While there is a place for befriending and witnessing to unbelievers, they should not be our closest friends. Everything about an unbeliever's life is in contrast to a true believer's life. The foundation upon which we build everything is different. Even though every homeschool group I have joined has been a Christian group, there are still unbelievers in the midst. For this reason, we must be careful in choosing our closest friends. 

Not only should our friends be believers, but they should also be like-minded. I have often found myself among women who were not. They might have been "keepers at home," but being their husband's helpmeet was not a priority. They did not have the same parenting beliefs, or they held very different values and morals. Like-mindedness is a significant part of a healthy friendship.

Another aspect of a healthy friendship is proper priorities. In our first two years of homeschooling, my children and I met friends every Friday at 11 a.m. for lunch. We would then go to co-op classes, skating, or to the park for the children to play. Some of my favorite memories from when my children were little revolve around those Fridays. Although we met once a week, however, my friends and I had an understanding. We rarely talked to each other on the phone during the day. School had to be a priority. And we did our best not to call at night or on the weekends when our husbands were home. Family had to be a priority. If we did something in the evenings together, it usually included our entire families. There were special occasions, like birthdays, when just the ladies would get together—but those times were rare.

A friend who will continually take a wife away from her husband or a mother away from her children is no friend at all. My friends understood this. The reason my "walking friend" and I met at 5:30 was not because we were both morning people who typically got up early. It was because our children were sleeping. My husband had been working all night and was sleeping as well. Her husband was getting ready for work. We were not needed at home. 

On those days when we had a sick child or were needed at home for some other reason, we did not walk together. Our homes were a priority. This did not hinder our friendship, but helped it to flourish as we encouraged each other to be what God intended us to be as wives and mothers.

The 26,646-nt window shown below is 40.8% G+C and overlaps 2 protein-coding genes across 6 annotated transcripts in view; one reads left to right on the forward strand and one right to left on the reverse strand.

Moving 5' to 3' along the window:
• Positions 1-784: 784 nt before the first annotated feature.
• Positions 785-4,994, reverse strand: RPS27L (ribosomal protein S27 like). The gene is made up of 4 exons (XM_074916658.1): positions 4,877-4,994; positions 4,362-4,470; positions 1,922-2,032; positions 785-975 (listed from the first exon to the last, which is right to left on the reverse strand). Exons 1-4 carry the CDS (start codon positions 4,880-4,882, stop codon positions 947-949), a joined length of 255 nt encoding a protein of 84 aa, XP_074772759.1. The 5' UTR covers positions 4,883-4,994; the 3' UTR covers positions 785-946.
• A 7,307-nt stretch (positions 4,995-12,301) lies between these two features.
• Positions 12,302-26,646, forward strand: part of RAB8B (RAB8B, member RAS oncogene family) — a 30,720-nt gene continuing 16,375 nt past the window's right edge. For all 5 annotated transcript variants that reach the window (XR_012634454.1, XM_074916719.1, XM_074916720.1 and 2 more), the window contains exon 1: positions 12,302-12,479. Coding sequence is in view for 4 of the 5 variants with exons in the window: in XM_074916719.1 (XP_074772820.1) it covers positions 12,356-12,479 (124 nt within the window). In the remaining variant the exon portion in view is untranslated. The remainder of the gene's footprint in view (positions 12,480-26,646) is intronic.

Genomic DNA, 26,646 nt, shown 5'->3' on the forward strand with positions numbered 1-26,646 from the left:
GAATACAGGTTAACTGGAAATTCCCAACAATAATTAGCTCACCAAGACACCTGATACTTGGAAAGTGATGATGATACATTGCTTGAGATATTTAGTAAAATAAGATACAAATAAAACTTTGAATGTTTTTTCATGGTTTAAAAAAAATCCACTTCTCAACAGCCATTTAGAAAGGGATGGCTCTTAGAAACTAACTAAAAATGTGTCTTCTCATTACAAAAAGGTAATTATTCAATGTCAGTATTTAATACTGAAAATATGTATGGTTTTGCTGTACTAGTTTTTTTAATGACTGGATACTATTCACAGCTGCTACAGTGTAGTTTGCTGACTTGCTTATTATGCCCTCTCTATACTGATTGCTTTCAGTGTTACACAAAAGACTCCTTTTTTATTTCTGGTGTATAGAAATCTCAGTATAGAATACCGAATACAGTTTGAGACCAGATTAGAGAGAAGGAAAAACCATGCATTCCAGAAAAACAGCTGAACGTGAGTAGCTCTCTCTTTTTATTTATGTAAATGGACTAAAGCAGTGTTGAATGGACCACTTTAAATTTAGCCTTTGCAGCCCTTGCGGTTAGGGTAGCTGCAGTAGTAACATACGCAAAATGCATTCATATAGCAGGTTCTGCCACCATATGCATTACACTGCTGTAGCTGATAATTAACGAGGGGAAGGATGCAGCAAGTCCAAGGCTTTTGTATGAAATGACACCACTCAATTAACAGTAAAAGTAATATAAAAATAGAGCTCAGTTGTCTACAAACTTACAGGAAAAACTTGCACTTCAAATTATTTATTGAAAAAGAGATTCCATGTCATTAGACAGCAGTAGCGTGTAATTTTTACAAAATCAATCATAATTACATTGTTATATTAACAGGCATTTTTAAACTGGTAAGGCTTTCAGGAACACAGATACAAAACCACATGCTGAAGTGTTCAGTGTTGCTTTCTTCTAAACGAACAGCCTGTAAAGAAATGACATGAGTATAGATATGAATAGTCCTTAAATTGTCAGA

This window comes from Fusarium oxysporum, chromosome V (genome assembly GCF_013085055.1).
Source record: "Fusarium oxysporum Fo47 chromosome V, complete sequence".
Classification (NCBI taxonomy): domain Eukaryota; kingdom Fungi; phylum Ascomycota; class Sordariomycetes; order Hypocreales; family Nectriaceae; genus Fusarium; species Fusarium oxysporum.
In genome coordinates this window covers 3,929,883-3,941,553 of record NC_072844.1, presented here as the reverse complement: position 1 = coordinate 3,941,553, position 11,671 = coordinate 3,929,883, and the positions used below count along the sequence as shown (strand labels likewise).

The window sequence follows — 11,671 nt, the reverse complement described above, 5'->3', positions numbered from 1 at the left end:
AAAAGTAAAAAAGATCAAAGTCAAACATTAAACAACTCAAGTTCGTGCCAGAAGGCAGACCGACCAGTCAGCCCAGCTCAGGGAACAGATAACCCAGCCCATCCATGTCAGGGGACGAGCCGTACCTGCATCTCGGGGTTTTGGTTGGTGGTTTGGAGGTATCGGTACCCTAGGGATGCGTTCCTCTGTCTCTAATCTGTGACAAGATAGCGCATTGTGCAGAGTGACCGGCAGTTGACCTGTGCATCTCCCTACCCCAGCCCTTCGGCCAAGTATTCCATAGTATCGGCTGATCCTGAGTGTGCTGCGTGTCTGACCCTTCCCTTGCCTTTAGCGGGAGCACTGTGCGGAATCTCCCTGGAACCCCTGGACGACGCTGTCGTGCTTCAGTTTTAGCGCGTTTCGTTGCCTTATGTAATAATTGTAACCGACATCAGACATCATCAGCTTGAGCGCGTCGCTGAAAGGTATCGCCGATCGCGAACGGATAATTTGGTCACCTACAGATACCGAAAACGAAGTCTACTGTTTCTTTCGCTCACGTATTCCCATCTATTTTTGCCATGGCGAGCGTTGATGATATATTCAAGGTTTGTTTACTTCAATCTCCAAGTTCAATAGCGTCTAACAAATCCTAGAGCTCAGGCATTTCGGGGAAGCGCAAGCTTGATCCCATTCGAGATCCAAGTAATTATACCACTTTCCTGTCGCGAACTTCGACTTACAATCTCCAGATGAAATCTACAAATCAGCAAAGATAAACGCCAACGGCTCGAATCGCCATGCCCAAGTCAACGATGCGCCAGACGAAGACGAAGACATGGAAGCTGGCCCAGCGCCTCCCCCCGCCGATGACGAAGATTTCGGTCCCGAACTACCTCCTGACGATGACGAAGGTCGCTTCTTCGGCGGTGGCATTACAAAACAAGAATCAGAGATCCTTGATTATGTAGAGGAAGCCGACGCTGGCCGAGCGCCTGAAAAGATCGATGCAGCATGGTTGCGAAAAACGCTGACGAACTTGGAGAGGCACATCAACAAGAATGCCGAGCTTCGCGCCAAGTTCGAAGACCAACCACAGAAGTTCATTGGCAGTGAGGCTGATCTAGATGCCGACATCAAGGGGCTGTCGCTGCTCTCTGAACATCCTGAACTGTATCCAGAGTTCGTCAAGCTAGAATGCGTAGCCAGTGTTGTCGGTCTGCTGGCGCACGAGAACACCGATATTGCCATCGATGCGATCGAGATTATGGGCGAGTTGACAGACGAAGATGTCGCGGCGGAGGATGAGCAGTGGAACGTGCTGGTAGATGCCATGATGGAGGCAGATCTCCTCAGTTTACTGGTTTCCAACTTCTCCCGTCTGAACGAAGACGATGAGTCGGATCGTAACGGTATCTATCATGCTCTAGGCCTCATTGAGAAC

All of this brings us to another, very essential element of healthy friendships. As Christians, our truest friends need to be encouraging. A woman needs encouragement in her marriage, as a mother, and in her walk with the Lord.

Years ago, a friend who was separated from her husband came to me for advice. I did my best to strengthen her in her faith and to point her to scripture. She later told me that mine was the only counsel she received that encouraged her to seek the Lord and focus on saving her marriage.  "God is always for reconciliation," I told her. The saddest part of the story is that everyone else she talked to said they were Christians. Yet their advice did not line up with the Bible. How discouraging it must be for someone going through trials to have unbiblical advice given.

My friends and I have an unwritten rule: we never speak poorly of our own husbands or other women's husbands. The last thing a woman needs is to have her "friends" belittle her husband. While it might make her feel better for a time to have her friends agree with her about some flaw of his, it is really to her detriment and shame. Husband and wife are one; therefore, to tear down a husband is to tear down a wife.

Not only is marriage relentlessly under attack in our culture, but motherhood is as well. A true friend will encourage us in godly motherhood. Children are precious gifts from God, given to us for just a short amount of time. A true friend understands this and will help a mother be the best she can be.